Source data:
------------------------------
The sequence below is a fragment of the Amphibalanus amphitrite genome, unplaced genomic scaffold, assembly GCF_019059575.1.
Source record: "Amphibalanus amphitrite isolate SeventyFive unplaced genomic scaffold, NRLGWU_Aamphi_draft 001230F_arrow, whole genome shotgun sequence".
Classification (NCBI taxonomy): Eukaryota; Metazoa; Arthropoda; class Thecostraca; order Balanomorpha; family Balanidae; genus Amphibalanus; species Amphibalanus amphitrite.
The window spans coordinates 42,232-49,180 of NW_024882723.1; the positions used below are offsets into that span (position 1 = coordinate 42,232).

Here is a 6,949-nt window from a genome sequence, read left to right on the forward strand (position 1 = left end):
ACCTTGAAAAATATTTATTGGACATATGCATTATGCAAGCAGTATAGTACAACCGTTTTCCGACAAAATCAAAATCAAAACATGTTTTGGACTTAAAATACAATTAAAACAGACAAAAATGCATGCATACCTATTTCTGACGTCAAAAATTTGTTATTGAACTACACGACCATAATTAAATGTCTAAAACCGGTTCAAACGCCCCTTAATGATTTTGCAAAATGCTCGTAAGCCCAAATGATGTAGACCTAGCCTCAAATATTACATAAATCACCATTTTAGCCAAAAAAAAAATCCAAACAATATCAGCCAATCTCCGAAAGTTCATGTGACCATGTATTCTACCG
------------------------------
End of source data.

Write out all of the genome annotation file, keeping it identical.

The sequence below is a fragment of the Amphibalanus amphitrite genome, unplaced genomic scaffold, assembly GCF_019059575.1.
Source record: "Amphibalanus amphitrite isolate SeventyFive unplaced genomic scaffold, NRLGWU_Aamphi_draft 001230F_arrow, whole genome shotgun sequence".
Classification (NCBI taxonomy): Eukaryota; Metazoa; Arthropoda; class Thecostraca; order Balanomorpha; family Balanidae; genus Amphibalanus; species Amphibalanus amphitrite.
The window spans coordinates 42,232-49,180 of NW_024882723.1; the positions used below are offsets into that span (position 1 = coordinate 42,232).

Here is a 6,949-nt window from a genome sequence, read left to right on the forward strand (position 1 = left end):
ACCTTGAAAAATATTTATTGGACATATGCATTATGCAAGCAGTATAGTACAACCGTTTTCCGACAAAATCAAAATCAAAACATGTTTTGGACTTAAAATACAATTAAAACAGACAAAAATGCATGCATACCTATTTCTGACGTCAAAAATTTGTTATTGAACTACACGACCATAATTAAATGTCTAAAACCGGTTCAAACGCCCCTTAATGATTTTGCAAAATGCTCGTAAGCCCAAATGATGTAGACCTAGCCTCAAATATTACATAAATCACCATTTTAGCCAAAAAAAAAATCCAAACAATATCAGCCAATCTCCGAAAGTTCATGTGACCATGTATTCTACCG